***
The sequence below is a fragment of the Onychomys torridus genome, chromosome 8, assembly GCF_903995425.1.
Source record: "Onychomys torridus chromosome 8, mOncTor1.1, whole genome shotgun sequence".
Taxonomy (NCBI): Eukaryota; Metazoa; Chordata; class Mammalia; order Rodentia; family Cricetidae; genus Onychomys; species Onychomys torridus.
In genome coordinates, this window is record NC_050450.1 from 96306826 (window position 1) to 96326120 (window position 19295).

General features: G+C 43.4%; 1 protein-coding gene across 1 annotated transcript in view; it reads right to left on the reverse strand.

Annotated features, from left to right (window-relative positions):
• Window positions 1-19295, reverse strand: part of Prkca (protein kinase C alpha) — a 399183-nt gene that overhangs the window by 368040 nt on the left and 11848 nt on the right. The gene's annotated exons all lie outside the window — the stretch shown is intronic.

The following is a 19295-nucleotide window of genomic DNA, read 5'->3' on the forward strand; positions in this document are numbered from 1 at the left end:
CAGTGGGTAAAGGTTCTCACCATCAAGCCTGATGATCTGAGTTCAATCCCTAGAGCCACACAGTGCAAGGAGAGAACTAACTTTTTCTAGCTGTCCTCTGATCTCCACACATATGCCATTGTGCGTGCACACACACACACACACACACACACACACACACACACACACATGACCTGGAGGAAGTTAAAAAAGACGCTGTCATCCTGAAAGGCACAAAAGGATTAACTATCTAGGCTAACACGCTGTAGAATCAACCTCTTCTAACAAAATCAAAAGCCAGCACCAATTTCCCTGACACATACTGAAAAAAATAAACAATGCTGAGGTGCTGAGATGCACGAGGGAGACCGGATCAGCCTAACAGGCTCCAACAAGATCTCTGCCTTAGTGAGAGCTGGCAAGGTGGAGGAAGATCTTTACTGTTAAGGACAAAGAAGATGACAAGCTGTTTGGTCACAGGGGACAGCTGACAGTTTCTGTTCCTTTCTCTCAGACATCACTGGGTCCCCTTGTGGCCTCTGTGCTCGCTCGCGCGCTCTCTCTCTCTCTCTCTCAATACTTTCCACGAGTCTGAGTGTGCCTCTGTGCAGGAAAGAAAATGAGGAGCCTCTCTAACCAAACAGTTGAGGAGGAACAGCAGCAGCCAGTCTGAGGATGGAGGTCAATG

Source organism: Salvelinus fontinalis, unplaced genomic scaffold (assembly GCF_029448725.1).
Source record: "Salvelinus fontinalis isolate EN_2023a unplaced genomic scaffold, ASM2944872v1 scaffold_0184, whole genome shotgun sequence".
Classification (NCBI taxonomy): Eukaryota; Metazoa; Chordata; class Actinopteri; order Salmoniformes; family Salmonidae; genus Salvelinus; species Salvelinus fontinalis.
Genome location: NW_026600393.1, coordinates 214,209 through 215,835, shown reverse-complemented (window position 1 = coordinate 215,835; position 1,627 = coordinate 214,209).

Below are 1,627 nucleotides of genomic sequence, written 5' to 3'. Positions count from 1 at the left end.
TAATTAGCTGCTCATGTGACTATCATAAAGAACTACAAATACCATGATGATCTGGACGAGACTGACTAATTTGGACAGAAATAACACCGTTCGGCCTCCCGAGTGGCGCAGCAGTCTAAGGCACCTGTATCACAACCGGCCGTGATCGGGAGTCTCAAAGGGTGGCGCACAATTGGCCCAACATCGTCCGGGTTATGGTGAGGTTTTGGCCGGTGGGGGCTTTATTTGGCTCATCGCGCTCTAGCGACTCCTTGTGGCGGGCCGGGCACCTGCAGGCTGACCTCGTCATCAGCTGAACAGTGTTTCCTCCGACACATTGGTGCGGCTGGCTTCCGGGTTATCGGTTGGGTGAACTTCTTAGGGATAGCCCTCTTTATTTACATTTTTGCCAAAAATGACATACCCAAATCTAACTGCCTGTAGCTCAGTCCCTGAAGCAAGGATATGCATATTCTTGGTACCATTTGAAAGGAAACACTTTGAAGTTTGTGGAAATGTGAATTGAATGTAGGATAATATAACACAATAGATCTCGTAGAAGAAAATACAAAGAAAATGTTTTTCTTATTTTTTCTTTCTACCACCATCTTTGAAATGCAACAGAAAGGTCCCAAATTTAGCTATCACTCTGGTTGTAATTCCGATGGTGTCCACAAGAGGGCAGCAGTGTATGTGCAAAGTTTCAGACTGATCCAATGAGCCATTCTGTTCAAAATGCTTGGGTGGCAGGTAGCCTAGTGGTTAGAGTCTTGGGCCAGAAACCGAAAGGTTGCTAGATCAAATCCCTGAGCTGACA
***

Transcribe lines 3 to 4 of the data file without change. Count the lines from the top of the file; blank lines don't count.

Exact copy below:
Taxonomy (NCBI): Eukaryota; Metazoa; Chordata; class Mammalia; order Rodentia; family Cricetidae; genus Onychomys; species Onychomys torridus.
In genome coordinates, this window is record NC_050450.1 from 96306826 (window position 1) to 96326120 (window position 19295).